Gosset produces both vintage and non-vintage wines, with special accolades going to Brut Excellence, the vintage prestige cuvee Célebris, and Grand Millésime. The house follows in Krug's footsteps, using Pinot noir, Chardonnay and Pinot Meunier to create its signature taste.
From one generation to the next, the Bollinger family has refined their craft, and now offers some of the best vintage and non-vintage champagne in the world from their vineyards in the very heart of Champagne.
Its classic wine is the non-vintage Special Cuvée; a Pinot-dominated champagne which excels in both complexity and consistency, although the vintage Grand Anée also deserves a mention. This champagne is only deemed ready after at least five years of fermentation, and it is aged in bottles under cork.
A pioneer in both taste and wine making techniques, the Veuve Clicquot house makes champagne quite literally fit for a queen - joining Pol Roger as official suppliers to Queen Elisabeth II, as well as previously supplying the Russian court.
Its distinctive golden label is the perfect embodiment of this champagne's many strengths; exuding as it does sophistication and perfectly judged richness. Using only grapes from the most exclusive Champagne vineyards, Veuve Clicquot tastes just like it looks: golden!
Billecart-Salmon is one of the few champagne houses to be born out of love - founded in 1818 through the marriage of Nicolas François Billecart and Elisabeth Salmon. Today, it remains in the hands of their descendants, with almost two centuries of family wisdom informing its growing and ageing processes.
This house made history with its Cuvee Nicolas-Francois Billecart 1959 , which was named the finest champagne of the millennium in 1999 - with the 2002 vintage Cuvée Nicolas-Francois Billecart considered a close second by many. This wine has a rich complexity enveloped by a fine, subtle texture. At first, you are overwhelmed by its flavor bouquet, only to be later seduced by its simple and unique taste.
The Première Cuvée is the flagship of the Bruno Paillard champagne house. A non-vintage, this champagne uses over 25 wines, some from as early as 1985. Its heaviest influences come from a flavorful Pinot Noir, balanced perfectly with a lighter Chardonnay. The latter gives this champagne a taste that's light and lively, with traces of citrus, while the Pinot brings depth and consistency with flavors of cherry, fig and blackberry.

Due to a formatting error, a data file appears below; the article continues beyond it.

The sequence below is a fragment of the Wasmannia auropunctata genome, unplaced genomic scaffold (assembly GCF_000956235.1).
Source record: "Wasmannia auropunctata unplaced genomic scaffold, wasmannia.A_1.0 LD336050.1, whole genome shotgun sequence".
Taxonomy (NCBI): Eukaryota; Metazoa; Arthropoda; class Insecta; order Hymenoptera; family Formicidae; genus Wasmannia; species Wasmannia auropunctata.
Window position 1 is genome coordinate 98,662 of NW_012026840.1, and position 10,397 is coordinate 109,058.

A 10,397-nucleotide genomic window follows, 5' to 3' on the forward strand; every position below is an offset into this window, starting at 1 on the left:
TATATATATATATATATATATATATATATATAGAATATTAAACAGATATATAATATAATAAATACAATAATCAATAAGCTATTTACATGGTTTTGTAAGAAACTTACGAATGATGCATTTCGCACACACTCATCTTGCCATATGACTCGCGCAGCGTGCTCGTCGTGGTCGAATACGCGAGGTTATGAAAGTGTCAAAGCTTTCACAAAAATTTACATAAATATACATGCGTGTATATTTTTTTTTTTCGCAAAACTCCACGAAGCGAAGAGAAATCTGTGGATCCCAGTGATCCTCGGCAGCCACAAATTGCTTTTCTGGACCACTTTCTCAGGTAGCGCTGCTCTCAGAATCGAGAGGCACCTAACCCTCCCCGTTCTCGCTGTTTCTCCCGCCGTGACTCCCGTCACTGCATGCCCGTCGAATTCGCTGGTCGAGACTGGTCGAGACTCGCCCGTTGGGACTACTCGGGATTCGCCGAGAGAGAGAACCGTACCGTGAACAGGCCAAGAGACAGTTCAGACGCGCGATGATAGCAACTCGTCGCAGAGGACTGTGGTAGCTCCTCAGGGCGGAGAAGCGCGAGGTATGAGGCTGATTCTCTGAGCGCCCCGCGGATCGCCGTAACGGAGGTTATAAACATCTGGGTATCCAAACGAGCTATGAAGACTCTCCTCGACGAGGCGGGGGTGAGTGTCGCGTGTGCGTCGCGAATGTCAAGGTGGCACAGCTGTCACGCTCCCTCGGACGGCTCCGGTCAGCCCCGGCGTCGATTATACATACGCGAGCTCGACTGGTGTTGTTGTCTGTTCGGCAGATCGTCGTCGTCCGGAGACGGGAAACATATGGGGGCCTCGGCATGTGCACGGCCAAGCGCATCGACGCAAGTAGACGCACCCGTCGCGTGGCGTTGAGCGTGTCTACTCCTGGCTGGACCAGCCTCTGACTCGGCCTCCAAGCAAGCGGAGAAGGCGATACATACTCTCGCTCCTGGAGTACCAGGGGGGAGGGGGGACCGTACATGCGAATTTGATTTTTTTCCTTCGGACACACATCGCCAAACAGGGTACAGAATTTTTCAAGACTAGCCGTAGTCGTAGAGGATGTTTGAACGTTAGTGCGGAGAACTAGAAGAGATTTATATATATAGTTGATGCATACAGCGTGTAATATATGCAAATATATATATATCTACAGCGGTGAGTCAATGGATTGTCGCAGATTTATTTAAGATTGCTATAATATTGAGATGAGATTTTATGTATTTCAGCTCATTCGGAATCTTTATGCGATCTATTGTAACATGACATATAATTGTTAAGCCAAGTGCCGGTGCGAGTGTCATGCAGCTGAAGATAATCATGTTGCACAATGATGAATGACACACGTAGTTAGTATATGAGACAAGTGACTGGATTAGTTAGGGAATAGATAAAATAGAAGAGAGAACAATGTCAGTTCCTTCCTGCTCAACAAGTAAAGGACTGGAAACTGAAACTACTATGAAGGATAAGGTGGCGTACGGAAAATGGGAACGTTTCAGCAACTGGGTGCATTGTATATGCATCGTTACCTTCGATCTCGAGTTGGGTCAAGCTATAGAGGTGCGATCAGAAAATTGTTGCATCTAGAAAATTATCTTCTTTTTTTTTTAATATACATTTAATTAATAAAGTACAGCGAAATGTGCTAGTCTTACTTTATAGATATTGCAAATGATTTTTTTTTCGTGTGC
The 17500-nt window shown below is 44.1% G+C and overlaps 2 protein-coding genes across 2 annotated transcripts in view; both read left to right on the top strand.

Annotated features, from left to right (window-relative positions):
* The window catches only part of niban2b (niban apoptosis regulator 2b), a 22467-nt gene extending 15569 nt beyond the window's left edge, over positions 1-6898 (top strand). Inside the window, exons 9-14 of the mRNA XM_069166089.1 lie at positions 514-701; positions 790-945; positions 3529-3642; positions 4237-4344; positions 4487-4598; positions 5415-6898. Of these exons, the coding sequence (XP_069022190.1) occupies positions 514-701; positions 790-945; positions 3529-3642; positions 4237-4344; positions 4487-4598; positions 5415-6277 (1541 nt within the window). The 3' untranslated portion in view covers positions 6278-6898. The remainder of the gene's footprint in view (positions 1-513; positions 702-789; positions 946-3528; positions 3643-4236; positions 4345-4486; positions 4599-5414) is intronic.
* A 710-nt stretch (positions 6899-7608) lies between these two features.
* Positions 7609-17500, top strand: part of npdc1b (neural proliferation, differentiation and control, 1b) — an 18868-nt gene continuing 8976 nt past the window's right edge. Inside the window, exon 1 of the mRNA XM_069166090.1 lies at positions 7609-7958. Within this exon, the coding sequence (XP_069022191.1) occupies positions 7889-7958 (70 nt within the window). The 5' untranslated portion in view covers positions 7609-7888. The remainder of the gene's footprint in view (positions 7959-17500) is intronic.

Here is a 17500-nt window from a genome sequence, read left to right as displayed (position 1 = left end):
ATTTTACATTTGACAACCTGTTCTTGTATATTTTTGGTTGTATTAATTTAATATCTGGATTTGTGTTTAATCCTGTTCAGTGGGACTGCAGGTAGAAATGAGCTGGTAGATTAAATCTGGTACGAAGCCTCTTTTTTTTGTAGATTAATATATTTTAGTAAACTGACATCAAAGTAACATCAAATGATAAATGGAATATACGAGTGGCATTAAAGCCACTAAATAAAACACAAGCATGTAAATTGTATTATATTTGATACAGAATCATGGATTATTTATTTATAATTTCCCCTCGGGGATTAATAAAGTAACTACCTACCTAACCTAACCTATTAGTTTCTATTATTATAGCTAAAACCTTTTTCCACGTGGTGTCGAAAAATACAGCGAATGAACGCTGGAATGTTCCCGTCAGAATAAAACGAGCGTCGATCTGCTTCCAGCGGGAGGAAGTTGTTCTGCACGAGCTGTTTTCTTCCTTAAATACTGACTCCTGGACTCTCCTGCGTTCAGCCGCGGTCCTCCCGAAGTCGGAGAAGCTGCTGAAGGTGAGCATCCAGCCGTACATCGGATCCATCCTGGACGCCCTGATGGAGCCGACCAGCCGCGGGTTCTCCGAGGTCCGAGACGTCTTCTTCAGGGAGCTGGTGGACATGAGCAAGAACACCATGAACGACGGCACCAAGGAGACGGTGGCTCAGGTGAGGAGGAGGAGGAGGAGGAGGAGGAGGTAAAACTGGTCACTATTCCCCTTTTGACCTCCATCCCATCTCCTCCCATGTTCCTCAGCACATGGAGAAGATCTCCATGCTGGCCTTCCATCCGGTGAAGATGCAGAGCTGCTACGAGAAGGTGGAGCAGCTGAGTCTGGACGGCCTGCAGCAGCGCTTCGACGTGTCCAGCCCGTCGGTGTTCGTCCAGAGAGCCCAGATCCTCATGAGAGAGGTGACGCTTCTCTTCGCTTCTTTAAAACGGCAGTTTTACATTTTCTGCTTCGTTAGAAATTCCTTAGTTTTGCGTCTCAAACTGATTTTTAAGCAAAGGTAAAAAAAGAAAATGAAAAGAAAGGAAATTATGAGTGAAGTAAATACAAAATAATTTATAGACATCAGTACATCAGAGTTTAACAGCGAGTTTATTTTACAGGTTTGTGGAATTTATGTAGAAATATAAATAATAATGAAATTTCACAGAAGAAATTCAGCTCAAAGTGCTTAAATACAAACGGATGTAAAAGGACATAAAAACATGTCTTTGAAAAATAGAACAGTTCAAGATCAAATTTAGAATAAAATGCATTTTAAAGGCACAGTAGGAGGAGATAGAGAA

Perrier-Jouët is a champagne house with tradition and style. Its most prestigious bottle is the vintage Belle Epoque (latest is 2007) - a subtle wine historically reserved for the best restaurants and highest ceremonies. The champagne has a uniquely bright color with fine, vibrant bubbles and an exotic fragrances of Magnolia, honeysuckle and citrus (bergamot, orange, lemon peel) which combine to offer a truly unique taste that's fresh, fruity, and rich.
Louis Roederer is a house characterized by traditional values and prestige cultivated throughout a long and well decorated history. It’s pride and joy is the Cristal Roederer Cuvée de Prestige, which to this day boasts a design influenced by Tsar Alexander II of Russia, who demanded that his cuvée be served only in crystal. The Roederer house complied, and kept the design to great success.
The bottle itself encapsulates true luxury, while its contents hardly disappoint. Its rich bouquet of flavors contains hints of white flowers, chocolate, toasted hazelnuts, and citrus, as well as bearing the mark of Grand Cru grapes. Its composition is 55% Pinot Noir, and 45% Chardonnay, with 20% of the final product blended in oak casks.
How to serve champagne
Champagne is a noble wine, naturally designed to be enjoyed from the very best glasses. The supple shape of champagne flutes not only enhances the aesthetic experience, but also helps the flavors expand, and directs bubbles upwards to enhance that all important sparkle. Joe Colombo, Moser, and Bakalowits & Söhne all offer the very highest quality crystal, perfect for enjoying the very finest champagnes that the world has to offer.